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I have a situation where I'm generating a URL based on a set of query string parameters for use in an API. I know ahead of time that the values passed to this function are URL-safe and the tuples are complete, so I don't need to serialize the data or do data validation beyond just checking the length of the array.

This is a function where I'm generating a url from a (string * string)[]. I'm trying to avoid using mutable values, so this uses a tail-recursive function to build the string, with the URL being the "accumulator" value for the tail-recursion.

What I'm looking for is ways to better organize the function, flaws in the logic of the workflow, ways to make the function more readable, and just improvements in general.

let ComposeUrl (valuePairs:(string * string)[]) =
    let Composer (valuePairs:(string * string)[]) =
        let rec ComposerRec (valuePairs:(string * string)[]) (url:string) =
            match valuePairs.Length > 0 with
            | false -> url
            | true  -> 
                let tail = valuePairs.[1..valuePairs.Length - 1]
                let url = url + sprintf "&%s=%s" (fst valuePairs.[0]) (snd valuePairs.[0])
                ComposerRec tail url

        let tail = valuePairs.[1..valuePairs.Length - 1]
        let url = sprintf "?%s=%s" (fst valuePairs.[0]) (snd valuePairs.[0])
        ComposerRec tail url

    match valuePairs.Length > 0 with
    | false -> ""                     // No query string parameters
    | true  -> Composer valuePairs
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    \$\begingroup\$ Why do you use match on a boolean value instead of the much simpler if? You're not the first person I've seen who does that and I don't understand why do people do it. \$\endgroup\$ – svick Aug 22 '14 at 17:54
  • \$\begingroup\$ @svick match is actually much easier for me to read. I used to use if if I just had a bool that I was testing against, but after becoming accustomed to using match for more complicated expressions, I decided to simplify my code by just using match everywhere. \$\endgroup\$ – Ken Aug 22 '14 at 21:16
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    \$\begingroup\$ @KennethPosey Right, but I was talking about a simple if then else, like in your code, not more complicated situations. \$\endgroup\$ – svick Aug 22 '14 at 21:41
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    \$\begingroup\$ @KennethPosey But something like let x = if condition then 42 won't compile; you can't just forget else. \$\endgroup\$ – svick Aug 22 '14 at 21:48
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Daniel already suggested a much better way to write this, so I'm going to focus on details of your code:

let ComposeUrl (valuePairs:(string * string)[]) =

Why are you using an array here? As you must have noticed, they are pretty awkward to use with recursive functions and they don't fit well with functional programming in general.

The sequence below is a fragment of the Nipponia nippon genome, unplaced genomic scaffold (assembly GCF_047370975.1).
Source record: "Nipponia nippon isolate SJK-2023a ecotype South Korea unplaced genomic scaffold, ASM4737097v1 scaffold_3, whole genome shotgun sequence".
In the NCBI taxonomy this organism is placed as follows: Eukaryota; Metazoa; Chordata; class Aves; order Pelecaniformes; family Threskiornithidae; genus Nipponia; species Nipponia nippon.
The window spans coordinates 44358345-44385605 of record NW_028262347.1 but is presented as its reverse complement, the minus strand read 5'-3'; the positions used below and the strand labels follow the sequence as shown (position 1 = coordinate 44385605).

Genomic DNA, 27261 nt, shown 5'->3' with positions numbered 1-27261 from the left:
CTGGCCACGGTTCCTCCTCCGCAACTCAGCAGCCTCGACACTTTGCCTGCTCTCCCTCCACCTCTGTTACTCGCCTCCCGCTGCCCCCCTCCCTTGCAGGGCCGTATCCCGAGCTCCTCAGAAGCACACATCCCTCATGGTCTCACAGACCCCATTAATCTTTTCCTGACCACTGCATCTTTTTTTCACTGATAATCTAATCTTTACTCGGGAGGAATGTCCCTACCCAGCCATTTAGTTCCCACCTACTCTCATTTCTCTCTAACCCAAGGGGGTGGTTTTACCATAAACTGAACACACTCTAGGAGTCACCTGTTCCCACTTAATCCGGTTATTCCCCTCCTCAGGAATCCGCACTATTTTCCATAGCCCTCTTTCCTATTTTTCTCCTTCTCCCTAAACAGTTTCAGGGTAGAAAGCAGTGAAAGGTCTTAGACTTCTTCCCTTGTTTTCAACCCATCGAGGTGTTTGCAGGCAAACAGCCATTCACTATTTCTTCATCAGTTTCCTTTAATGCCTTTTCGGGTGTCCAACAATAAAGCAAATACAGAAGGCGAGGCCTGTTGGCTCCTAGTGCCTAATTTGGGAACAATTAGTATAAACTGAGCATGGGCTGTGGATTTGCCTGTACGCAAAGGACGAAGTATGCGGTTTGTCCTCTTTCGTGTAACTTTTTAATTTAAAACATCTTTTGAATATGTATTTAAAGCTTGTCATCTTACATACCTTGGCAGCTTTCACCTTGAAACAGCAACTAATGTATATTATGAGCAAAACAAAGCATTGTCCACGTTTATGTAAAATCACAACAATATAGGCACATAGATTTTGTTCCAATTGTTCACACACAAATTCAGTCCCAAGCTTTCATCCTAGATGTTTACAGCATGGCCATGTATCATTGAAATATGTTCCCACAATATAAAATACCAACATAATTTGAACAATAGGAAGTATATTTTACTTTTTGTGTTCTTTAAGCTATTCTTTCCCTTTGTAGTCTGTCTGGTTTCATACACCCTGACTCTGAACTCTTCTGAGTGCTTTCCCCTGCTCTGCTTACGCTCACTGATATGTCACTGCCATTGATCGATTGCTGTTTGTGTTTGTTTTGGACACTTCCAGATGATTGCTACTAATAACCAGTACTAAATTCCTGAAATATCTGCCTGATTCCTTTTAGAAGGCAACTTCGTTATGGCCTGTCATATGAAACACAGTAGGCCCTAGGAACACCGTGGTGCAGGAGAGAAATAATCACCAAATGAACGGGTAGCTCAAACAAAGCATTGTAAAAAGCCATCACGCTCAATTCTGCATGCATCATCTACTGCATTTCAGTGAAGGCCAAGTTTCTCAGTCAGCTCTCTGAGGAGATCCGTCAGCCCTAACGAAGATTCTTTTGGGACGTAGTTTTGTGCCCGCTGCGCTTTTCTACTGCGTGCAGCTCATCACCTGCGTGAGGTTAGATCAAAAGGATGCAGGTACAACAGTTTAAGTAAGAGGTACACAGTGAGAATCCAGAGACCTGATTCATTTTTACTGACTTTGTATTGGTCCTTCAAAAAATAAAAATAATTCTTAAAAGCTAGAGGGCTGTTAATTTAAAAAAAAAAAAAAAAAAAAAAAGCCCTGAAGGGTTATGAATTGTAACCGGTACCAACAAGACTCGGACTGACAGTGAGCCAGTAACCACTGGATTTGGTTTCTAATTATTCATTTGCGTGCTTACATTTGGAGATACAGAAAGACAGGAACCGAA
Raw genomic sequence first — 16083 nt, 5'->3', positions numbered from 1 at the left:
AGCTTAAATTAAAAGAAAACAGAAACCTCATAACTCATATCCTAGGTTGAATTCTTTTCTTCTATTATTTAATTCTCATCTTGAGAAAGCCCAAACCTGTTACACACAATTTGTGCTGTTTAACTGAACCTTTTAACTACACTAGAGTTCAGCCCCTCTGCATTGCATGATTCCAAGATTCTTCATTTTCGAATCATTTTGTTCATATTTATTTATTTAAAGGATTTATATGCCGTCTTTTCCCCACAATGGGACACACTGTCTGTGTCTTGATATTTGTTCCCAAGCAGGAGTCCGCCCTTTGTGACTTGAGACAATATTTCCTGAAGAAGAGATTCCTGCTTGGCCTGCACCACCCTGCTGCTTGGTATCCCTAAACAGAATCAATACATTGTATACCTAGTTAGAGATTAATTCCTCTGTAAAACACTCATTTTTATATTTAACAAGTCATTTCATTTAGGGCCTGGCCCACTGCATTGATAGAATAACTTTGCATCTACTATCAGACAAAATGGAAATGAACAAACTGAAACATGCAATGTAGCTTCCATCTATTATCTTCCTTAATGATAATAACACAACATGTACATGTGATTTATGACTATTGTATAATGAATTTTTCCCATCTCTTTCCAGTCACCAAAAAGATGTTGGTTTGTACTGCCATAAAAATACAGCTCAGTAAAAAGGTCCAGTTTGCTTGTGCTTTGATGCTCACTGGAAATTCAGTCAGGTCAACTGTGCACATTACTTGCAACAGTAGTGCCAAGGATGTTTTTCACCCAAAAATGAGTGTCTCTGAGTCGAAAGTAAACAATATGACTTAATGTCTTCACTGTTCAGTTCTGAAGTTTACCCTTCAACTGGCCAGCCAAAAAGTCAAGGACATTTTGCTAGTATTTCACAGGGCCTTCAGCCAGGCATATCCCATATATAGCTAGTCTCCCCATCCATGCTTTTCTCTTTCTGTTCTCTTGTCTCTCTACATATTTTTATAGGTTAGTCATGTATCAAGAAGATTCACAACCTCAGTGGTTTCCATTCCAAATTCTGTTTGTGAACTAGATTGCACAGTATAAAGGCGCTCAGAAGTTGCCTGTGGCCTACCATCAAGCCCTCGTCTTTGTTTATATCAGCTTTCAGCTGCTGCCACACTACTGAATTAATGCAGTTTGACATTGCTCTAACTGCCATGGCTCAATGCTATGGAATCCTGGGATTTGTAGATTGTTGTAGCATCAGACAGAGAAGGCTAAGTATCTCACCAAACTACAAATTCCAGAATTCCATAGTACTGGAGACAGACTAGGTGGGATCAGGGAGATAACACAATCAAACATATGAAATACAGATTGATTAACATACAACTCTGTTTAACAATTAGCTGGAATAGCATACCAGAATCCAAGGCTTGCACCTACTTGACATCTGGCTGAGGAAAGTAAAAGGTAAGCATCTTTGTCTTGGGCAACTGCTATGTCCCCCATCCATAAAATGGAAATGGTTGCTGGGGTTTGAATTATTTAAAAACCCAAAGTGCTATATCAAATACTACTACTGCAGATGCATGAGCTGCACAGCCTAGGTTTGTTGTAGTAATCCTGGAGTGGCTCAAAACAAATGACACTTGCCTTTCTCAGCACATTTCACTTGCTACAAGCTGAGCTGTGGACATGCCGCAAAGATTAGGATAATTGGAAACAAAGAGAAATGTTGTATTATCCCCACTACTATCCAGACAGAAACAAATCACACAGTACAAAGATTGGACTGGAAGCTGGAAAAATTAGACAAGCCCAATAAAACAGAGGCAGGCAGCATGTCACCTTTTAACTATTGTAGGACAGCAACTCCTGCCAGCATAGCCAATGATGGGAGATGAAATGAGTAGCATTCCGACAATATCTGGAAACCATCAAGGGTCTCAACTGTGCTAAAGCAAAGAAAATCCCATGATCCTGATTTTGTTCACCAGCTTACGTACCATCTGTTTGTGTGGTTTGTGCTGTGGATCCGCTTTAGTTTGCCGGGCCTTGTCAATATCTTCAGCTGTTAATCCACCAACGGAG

let Composer (valuePairs:(string * string)[]) =

The name Composer sounds like it's an object, not a function. In general, function names should be verbs, and type names should be nouns.

Also, I don't really see the purpose of making this a separate function, you could include it into the main ComposeUrl function.


match valuePairs.Length > 0 with
    | false -> url
    | true  ->

Instead of pattern matching on a bool value, you can use if.


let tail = valuePairs.[1..valuePairs.Length - 1]

This means that every step of recursion is going to create a new array, this is very inefficient. Instead, you could use index that changes across the recursive invocations, while using a single array (or even better, use a list).


let url = url + sprintf "&%s=%s" (fst valuePairs.[0]) (snd valuePairs.[0])

I would use pattern matching to extract the key and the value, instead of fst and snd.

Also, why not make url part of the sprintf, to make the code more consistent?

And, while "mutating" variables like this is allowed by the language (you're not actually mutating it, you're creating a new variable with the same name, that hides the old one), I would generally avoid it to avoid confusion.

With these changes, the code would look like this:

let key, value = valuePairs.[0]
let newUrl = sprintf "%s&%s=%s" url key value

Also, concatenating strings like this is pretty inefficient (since every new string has to copy the whole previous string). One way to fix that would be to use StringBuilder, but that leads to using mutable data structures. A better way would be to put all the parts into a collection (ideally a list) and then join them using String.Join().


        let tail = valuePairs.[1..valuePairs.Length - 1]
        let url = url + sprintf "&%s=%s" (fst valuePairs.[0]) (snd valuePairs.[0])
        ComposerRec tail url

let tail = valuePairs.[1..valuePairs.Length - 1]
let url = sprintf "?%s=%s" (fst valuePairs.[0]) (snd valuePairs.[0])
ComposerRec tail url

These two pieces of code are almost the same, except for a single character. That indicates you should figure out some way to avoid the repetition.

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As Mauricio suggested:

let ComposeUrl valuePairs = 
    if Seq.isEmpty valuePairs then ""
    else 
        let values = valuePairs |> Seq.map (fun (k, v) -> sprintf "%s=%s" k v)
        "?" + String.Join("&", values)
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